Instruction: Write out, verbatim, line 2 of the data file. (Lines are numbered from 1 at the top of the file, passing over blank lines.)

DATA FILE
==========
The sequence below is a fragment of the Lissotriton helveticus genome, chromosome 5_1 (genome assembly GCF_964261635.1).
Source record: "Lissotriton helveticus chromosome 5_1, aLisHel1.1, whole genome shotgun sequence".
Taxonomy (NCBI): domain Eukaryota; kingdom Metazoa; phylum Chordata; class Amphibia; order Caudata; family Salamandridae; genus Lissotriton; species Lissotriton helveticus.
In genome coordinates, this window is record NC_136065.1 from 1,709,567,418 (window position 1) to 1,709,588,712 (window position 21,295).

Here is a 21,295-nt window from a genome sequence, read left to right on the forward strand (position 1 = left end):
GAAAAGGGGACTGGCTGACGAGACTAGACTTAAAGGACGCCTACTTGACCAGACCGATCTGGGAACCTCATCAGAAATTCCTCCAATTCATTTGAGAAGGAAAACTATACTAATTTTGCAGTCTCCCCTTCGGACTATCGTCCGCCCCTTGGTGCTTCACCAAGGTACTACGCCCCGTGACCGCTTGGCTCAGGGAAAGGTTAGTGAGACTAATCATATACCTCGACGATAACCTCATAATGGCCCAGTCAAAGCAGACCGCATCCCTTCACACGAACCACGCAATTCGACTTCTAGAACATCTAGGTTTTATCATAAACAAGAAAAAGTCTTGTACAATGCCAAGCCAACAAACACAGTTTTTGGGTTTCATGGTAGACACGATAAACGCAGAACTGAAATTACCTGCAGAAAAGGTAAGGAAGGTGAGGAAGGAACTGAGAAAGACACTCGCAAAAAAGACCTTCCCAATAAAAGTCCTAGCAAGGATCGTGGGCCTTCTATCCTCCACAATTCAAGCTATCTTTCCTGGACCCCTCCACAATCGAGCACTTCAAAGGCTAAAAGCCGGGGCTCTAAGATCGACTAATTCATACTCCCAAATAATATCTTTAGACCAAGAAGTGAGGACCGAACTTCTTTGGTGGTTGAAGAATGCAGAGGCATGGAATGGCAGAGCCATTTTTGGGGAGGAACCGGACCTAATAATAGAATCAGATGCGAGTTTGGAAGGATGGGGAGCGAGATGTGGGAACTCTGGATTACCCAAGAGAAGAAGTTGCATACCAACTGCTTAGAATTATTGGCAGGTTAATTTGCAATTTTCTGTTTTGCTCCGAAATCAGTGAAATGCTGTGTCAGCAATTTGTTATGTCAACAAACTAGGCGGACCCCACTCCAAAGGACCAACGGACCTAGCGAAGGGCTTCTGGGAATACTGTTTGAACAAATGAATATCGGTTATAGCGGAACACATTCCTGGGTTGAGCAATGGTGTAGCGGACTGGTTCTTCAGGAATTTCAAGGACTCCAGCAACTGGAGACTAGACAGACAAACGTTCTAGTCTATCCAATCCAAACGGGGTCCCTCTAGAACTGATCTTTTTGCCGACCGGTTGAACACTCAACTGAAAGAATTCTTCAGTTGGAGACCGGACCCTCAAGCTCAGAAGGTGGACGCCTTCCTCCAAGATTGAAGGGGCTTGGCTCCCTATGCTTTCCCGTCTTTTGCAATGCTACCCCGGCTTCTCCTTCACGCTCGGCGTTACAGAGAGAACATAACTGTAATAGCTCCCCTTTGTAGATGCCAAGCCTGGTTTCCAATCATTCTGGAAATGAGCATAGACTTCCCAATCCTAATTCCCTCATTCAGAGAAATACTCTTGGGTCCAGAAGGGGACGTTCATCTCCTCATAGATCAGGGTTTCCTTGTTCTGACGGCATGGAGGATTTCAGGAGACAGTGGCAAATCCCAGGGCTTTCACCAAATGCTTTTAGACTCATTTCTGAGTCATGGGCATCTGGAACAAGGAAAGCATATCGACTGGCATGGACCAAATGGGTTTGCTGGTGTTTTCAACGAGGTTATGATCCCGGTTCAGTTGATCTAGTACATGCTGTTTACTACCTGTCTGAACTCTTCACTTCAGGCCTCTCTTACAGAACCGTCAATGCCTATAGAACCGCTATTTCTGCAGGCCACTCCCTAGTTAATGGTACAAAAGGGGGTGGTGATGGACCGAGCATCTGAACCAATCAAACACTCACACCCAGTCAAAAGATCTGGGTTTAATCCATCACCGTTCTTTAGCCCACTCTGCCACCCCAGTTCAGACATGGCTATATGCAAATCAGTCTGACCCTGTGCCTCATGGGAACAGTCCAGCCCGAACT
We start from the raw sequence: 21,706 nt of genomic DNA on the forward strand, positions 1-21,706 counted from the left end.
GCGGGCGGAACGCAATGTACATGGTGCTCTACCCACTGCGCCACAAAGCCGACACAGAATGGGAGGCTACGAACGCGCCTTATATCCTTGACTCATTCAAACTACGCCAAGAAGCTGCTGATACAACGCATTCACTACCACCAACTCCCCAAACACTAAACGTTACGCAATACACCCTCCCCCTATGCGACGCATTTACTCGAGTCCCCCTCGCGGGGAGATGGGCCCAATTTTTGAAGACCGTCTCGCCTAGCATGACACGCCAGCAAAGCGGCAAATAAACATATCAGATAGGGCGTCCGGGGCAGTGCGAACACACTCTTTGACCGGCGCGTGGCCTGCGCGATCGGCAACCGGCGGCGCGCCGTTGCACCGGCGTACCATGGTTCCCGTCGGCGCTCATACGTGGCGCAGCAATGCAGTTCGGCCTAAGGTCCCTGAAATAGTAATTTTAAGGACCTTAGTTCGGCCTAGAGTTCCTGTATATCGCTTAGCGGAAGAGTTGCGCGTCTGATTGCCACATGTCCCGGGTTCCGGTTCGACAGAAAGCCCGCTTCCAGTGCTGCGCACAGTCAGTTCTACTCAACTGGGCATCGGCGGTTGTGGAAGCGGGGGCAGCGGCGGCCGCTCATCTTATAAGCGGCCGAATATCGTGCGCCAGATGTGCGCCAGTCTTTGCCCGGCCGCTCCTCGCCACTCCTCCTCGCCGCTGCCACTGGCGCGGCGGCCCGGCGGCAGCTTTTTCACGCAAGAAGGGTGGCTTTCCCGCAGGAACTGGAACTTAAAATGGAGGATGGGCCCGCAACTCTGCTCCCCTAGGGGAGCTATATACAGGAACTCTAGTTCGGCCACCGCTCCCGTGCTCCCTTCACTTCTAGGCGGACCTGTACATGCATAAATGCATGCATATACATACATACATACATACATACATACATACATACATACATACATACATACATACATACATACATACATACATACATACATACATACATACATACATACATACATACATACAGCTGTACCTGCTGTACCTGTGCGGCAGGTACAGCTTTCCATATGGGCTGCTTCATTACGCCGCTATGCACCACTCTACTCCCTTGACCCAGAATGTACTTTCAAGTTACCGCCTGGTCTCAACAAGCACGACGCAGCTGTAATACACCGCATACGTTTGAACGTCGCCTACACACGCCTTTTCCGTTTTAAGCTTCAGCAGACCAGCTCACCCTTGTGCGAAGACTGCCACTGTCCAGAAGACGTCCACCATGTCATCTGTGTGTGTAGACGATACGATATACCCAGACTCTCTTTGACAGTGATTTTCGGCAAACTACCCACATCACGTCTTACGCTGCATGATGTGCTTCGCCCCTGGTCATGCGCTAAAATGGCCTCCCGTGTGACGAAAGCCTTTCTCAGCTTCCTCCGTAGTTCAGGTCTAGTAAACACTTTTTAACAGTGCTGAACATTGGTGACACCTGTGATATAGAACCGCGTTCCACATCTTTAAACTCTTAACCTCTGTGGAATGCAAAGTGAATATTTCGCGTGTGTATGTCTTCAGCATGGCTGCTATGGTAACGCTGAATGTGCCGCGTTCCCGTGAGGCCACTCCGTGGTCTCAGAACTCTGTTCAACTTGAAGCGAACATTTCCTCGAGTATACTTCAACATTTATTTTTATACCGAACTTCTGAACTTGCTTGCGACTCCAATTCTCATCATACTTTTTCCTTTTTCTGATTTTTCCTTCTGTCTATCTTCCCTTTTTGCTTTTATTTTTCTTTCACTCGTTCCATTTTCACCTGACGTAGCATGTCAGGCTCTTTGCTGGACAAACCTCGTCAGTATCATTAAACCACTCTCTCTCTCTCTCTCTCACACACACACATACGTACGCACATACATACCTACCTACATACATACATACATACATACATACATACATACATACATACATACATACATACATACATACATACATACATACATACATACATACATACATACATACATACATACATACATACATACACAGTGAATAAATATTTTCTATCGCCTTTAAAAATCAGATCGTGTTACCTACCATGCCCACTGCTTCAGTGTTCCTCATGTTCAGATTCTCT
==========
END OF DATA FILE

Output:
Source record: "Lissotriton helveticus chromosome 5_1, aLisHel1.1, whole genome shotgun sequence".